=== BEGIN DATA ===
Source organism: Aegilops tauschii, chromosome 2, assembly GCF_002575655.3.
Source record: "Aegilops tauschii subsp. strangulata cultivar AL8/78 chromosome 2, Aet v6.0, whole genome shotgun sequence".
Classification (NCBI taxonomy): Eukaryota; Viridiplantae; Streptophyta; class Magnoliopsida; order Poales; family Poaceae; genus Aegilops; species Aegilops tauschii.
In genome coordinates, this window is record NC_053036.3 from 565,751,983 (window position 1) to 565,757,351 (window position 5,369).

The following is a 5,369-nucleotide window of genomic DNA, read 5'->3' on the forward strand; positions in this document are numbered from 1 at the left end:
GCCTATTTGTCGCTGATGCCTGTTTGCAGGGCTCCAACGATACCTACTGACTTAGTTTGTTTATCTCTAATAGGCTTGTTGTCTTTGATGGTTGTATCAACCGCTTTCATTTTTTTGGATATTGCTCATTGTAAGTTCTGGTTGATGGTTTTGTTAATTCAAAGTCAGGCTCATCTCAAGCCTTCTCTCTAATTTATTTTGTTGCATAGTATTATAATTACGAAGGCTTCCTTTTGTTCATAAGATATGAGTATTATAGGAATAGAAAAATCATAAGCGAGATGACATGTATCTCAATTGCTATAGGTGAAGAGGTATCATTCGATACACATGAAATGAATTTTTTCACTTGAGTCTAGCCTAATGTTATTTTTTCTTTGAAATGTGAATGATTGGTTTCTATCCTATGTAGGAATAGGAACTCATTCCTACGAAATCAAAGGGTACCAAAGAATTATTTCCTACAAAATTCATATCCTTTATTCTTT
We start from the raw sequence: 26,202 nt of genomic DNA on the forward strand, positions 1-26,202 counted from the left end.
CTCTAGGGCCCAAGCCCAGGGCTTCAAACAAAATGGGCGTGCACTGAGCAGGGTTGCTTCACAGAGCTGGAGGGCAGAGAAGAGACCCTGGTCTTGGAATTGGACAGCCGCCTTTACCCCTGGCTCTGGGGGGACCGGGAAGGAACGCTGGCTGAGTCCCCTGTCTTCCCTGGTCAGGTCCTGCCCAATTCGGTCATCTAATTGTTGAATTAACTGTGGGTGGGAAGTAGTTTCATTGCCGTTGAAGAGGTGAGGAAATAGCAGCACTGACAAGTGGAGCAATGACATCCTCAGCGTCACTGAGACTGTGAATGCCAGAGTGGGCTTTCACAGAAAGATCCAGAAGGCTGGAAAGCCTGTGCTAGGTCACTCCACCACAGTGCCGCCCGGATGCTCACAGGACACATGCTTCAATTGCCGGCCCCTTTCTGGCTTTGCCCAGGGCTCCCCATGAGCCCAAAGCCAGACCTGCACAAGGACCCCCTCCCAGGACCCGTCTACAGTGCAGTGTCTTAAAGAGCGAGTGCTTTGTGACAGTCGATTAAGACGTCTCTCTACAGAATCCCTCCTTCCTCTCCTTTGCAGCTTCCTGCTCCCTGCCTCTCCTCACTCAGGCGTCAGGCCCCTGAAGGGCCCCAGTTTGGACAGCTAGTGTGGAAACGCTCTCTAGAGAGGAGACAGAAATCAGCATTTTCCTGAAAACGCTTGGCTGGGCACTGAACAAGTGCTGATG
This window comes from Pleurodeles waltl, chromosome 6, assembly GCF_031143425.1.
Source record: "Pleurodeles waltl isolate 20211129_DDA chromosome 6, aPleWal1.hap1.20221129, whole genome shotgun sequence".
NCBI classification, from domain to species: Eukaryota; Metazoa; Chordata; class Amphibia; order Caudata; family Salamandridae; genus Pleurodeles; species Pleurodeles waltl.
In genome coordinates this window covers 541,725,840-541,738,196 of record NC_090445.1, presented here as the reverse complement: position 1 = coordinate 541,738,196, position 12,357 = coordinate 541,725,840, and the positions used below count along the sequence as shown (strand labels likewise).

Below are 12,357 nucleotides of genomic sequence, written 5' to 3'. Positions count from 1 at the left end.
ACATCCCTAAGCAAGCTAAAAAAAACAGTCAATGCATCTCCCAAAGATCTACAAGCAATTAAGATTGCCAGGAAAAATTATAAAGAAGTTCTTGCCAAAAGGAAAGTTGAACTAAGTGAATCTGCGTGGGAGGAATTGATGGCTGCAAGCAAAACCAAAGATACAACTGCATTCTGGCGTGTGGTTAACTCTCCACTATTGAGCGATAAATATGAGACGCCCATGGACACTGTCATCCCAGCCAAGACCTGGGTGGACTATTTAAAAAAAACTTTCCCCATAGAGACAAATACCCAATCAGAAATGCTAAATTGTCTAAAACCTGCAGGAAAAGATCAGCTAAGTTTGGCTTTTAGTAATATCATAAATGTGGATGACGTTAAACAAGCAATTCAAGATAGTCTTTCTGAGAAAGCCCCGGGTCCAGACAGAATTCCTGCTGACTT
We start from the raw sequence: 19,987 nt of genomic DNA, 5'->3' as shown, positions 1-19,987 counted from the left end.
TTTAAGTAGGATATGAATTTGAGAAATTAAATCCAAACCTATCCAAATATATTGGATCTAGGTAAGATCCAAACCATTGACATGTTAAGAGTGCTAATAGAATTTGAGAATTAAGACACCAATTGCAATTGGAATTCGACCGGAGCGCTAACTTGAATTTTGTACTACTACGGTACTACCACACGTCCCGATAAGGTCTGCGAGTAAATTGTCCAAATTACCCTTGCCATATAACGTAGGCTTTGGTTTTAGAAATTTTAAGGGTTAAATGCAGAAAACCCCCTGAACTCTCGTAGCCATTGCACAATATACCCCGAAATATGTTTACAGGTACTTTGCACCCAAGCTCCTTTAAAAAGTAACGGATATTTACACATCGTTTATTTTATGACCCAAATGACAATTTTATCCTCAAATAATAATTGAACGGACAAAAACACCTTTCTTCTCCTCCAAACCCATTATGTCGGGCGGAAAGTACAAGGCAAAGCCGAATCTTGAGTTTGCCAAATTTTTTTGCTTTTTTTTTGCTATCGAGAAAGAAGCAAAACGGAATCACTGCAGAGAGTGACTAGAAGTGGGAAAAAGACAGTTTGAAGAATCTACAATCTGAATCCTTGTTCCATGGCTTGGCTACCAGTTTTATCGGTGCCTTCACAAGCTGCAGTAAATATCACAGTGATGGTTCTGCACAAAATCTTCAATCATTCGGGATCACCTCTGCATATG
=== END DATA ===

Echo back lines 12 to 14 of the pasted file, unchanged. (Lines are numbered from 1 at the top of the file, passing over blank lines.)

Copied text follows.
In genome coordinates this window covers 541,725,840-541,738,196 of record NC_090445.1, presented here as the reverse complement: position 1 = coordinate 541,738,196, position 12,357 = coordinate 541,725,840, and the positions used below count along the sequence as shown (strand labels likewise).

Below are 12,357 nucleotides of genomic sequence, written 5' to 3'. Positions count from 1 at the left end.
ACATCCCTAAGCAAGCTAAAAAAAACAGTCAATGCATCTCCCAAAGATCTACAAGCAATTAAGATTGCCAGGAAAAATTATAAAGAAGTTCTTGCCAAAAGGAAAGTTGAACTAAGTGAATCTGCGTGGGAGGAATTGATGGCTGCAAGCAAAACCAAAGATACAACTGCATTCTGGCGTGTGGTTAACTCTCCACTATTGAGCGATAAATATGAGACGCCCATGGACACTGTCATCCCAGCCAAGACCTGGGTGGACTATTTAAAAAAAACTTTCCCCATAGAGACAAATACCCAATCAGAAATGCTAAATTGTCTAAAACCTGCAGGAAAAGATCAGCTAAGTTTGGCTTTTAGTAATATCATAAATGTGGATGACGTTAAACAAGCAATTCAAGATAGTCTTTCTGAGAAAGCCCCGGGTCCAGACAGAATTCCTGCTGACTT